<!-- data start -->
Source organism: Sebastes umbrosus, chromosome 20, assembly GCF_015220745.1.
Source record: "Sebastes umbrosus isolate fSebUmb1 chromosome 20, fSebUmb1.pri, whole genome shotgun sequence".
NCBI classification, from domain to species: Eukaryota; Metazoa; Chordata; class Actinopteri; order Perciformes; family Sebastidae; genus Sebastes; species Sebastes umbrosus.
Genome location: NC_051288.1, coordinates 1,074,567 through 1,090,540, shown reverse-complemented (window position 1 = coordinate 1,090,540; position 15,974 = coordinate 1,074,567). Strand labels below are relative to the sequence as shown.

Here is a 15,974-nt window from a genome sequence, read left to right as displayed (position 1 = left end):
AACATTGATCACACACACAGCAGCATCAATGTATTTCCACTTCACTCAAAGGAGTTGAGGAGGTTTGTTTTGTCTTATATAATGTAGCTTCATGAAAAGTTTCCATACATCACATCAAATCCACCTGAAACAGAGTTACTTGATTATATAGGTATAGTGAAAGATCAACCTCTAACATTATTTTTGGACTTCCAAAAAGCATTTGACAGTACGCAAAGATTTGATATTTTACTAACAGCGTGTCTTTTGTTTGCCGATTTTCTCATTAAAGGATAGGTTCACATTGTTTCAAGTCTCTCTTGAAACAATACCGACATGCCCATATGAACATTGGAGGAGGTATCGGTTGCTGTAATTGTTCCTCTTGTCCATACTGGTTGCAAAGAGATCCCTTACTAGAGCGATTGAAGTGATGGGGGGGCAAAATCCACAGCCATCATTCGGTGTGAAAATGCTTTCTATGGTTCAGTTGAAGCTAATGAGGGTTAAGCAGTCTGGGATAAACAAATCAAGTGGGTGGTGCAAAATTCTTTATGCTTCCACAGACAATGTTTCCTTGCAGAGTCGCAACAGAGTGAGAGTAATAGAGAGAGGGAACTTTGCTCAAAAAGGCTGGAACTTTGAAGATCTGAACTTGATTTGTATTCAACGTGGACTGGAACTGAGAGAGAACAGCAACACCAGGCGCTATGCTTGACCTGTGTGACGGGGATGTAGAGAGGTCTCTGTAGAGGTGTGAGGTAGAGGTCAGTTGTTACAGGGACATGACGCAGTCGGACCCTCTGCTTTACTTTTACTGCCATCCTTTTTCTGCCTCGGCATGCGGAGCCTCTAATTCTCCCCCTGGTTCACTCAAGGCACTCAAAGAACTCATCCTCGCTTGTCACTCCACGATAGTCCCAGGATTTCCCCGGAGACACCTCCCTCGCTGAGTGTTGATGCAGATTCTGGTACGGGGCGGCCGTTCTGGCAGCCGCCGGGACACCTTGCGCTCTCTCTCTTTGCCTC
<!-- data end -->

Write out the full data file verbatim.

Source organism: Sebastes umbrosus, chromosome 20, assembly GCF_015220745.1.
Source record: "Sebastes umbrosus isolate fSebUmb1 chromosome 20, fSebUmb1.pri, whole genome shotgun sequence".
NCBI classification, from domain to species: Eukaryota; Metazoa; Chordata; class Actinopteri; order Perciformes; family Sebastidae; genus Sebastes; species Sebastes umbrosus.
Genome location: NC_051288.1, coordinates 1,074,567 through 1,090,540, shown reverse-complemented (window position 1 = coordinate 1,090,540; position 15,974 = coordinate 1,074,567). Strand labels below are relative to the sequence as shown.

Here is a 15,974-nt window from a genome sequence, read left to right as displayed (position 1 = left end):
AACATTGATCACACACACAGCAGCATCAATGTATTTCCACTTCACTCAAAGGAGTTGAGGAGGTTTGTTTTGTCTTATATAATGTAGCTTCATGAAAAGTTTCCATACATCACATCAAATCCACCTGAAACAGAGTTACTTGATTATATAGGTATAGTGAAAGATCAACCTCTAACATTATTTTTGGACTTCCAAAAAGCATTTGACAGTACGCAAAGATTTGATATTTTACTAACAGCGTGTCTTTTGTTTGCCGATTTTCTCATTAAAGGATAGGTTCACATTGTTTCAAGTCTCTCTTGAAACAATACCGACATGCCCATATGAACATTGGAGGAGGTATCGGTTGCTGTAATTGTTCCTCTTGTCCATACTGGTTGCAAAGAGATCCCTTACTAGAGCGATTGAAGTGATGGGGGGGCAAAATCCACAGCCATCATTCGGTGTGAAAATGCTTTCTATGGTTCAGTTGAAGCTAATGAGGGTTAAGCAGTCTGGGATAAACAAATCAAGTGGGTGGTGCAAAATTCTTTATGCTTCCACAGACAATGTTTCCTTGCAGAGTCGCAACAGAGTGAGAGTAATAGAGAGAGGGAACTTTGCTCAAAAAGGCTGGAACTTTGAAGATCTGAACTTGATTTGTATTCAACGTGGACTGGAACTGAGAGAGAACAGCAACACCAGGCGCTATGCTTGACCTGTGTGACGGGGATGTAGAGAGGTCTCTGTAGAGGTGTGAGGTAGAGGTCAGTTGTTACAGGGACATGACGCAGTCGGACCCTCTGCTTTACTTTTACTGCCATCCTTTTTCTGCCTCGGCATGCGGAGCCTCTAATTCTCCCCCTGGTTCACTCAAGGCACTCAAAGAACTCATCCTCGCTTGTCACTCCACGATAGTCCCAGGATTTCCCCGGAGACACCTCCCTCGCTGAGTGTTGATGCAGATTCTGGTACGGGGCGGCCGTTCTGGCAGCCGCCGGGACACCTTGCGCTCTCTCTCTTTGCCTC